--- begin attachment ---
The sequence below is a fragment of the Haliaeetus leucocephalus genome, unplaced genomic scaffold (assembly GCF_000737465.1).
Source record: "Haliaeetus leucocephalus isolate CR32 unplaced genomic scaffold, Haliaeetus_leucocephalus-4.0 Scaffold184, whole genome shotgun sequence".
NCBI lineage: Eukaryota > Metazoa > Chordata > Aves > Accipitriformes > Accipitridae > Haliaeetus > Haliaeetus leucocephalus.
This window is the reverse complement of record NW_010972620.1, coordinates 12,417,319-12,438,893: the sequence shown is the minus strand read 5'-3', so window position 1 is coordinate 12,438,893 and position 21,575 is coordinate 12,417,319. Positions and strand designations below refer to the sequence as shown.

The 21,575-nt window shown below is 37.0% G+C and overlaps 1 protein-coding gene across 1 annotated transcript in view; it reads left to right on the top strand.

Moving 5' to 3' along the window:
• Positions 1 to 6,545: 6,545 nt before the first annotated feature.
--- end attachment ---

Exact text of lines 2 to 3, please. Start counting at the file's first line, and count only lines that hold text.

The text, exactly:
Source record: "Haliaeetus leucocephalus isolate CR32 unplaced genomic scaffold, Haliaeetus_leucocephalus-4.0 Scaffold184, whole genome shotgun sequence".
NCBI lineage: Eukaryota > Metazoa > Chordata > Aves > Accipitriformes > Accipitridae > Haliaeetus > Haliaeetus leucocephalus.